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Cooking Sans Frigo

February 4, 2013

If you’ve been following the blog, you might remember that my lovely apartment has one rather inconvenient flaw: The refrigerator doesn’t work. And I learned it doesn’t work after signing the lease and moving in.

Aaaand two weeks later, it’s still broken. I’m pretty sure the small cut in the electrical cord I discovered has something to do with it.

Now, this isn’t really that big of a deal. There are many, many worse things that could be the case: Termites, noisy neighbors, mold, broken heater, a floor covered in lava. Heck, I’m lucky enough to have moved into a building with an elevator; no one in their right mind would want to take my luggage up six flights of stairs. So yeah, a broken fridge I can deal with.

I just have to be a bit creative. I have to get better at making things other than sandwiches since there’s no way to keep meats and cheeses. I mean, I’m not terrible at cooking.

The Great Couscous Disaster of 2013

The Great Couscous Disaster of 2013

Okay, I’m kind of terrible at cooking.

I can boil water. I can put things in boiling water. Things that are meant to be eaten, that is. I’m usually pretty good at remembering not to stick my hands or cell phone in the water. I am not the best, however, at remaining calm when water boils over and the pot of couscous erupts and flows onto the hotplate, forming a dark sediment of hardening grain.

But I mean, who would, really?

Couscous makes up a relatively large part of my diet these days. Lunches and dinners are usually either canned vegetables mixed into it or pasta or soup and bread. Breakfast is usually dry cereal, bread, or eggs (the French don’t often refrigerate eggs in stores, and — I have tested this* — unrefrigerated eggs are perfectly fine as long as they’re used quickly. Thankfully, the French don’t often sell in bulk, so I’m never trying to use a dozen eggs in three days). Snacks include fruit, granola, and these delightful things that the French grocery stores call breakfast crackers but are actually just cookies. I continue my non-vegetarian life with sandwiches at the school cafeteria.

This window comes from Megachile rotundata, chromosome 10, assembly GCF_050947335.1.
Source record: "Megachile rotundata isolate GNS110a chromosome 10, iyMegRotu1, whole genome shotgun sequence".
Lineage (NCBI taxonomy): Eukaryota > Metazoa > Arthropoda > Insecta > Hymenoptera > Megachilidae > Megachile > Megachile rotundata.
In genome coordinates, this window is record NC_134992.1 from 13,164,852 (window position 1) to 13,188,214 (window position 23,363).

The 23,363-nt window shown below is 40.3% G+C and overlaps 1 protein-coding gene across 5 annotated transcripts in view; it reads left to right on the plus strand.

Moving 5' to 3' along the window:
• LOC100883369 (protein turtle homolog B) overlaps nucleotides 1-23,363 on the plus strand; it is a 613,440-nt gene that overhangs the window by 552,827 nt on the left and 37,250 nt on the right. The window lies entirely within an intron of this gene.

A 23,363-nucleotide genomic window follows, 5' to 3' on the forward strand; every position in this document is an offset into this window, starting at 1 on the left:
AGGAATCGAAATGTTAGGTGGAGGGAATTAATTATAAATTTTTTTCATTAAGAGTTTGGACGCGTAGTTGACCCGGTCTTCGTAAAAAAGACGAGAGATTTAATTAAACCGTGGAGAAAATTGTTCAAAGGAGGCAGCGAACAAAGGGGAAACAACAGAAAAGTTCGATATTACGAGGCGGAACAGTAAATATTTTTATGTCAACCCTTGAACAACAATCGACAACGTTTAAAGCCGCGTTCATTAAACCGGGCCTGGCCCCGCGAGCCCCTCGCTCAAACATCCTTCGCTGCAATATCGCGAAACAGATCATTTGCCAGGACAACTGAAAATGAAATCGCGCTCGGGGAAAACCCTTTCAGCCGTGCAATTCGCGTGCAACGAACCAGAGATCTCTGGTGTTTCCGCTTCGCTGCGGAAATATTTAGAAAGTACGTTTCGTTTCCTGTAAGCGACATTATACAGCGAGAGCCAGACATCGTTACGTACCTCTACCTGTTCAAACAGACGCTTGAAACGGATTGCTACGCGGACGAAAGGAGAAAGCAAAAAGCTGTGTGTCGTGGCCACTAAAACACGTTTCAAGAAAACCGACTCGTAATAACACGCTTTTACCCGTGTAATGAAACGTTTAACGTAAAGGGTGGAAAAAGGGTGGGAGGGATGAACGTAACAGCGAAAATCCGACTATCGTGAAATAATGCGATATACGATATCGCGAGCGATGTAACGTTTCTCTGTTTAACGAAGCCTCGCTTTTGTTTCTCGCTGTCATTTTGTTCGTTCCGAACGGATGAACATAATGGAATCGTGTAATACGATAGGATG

Now, these foods look really limited, and I’m sure a working fridge would give me far more dietary opportunities. But in a way, a broken fridge forces me to try new things to stave off monotony. I can only get soups that come in individual-sized boxes, so there’s not really room to be picky. Whether or not I can decipher what vegetables are pictured on the boxes (my French vegetable vocabulary isn’t specific enough to just go off the soups’ names), I’m going to try it. I’m really curious about the box that seems to depict potatoes and pine cones.

It also forces me to find ways to like things I really, really don’t like. Example A) Apple sauce. I cannot tell you how much  I detest apple sauce. I always have; I vividly remember an afternoon in elementary school where I was starving through after-school care but refusing to eat the provided snack because it was apple sauce. Apples? Great. Cinnamon apples? Wonderful. Cinnamon apples pureed to the consistency of baby food and flavors intensified? I gag a little just thinking about it.

But, it turns out, on bread, apple sauce makes a fine replacement for jam. Sure, there’s too much in the cup to go on two slices and the rest must therefore be chugged, thrown back like cough medicine so I don’t feel bad about wasting food. But any that’s on bread is totally acceptable.

So, to my fellow broke college students, to my fellow renters playing phone-tag with their apartment agencies, to anyone working with a broken appliance they’re so used to having and realize have taken for granted all these years: Carry on. You can make it work.** With a bit of creativity and a numb gag reflex, anything’s possible.

*Let’s just talk about how this is proof that I’ve grown as a person, since I’m naturally inclined (read: always desperate) to follow the advice given at 1:43.

**Oh wait, sorry, that’s Tim Gunn.

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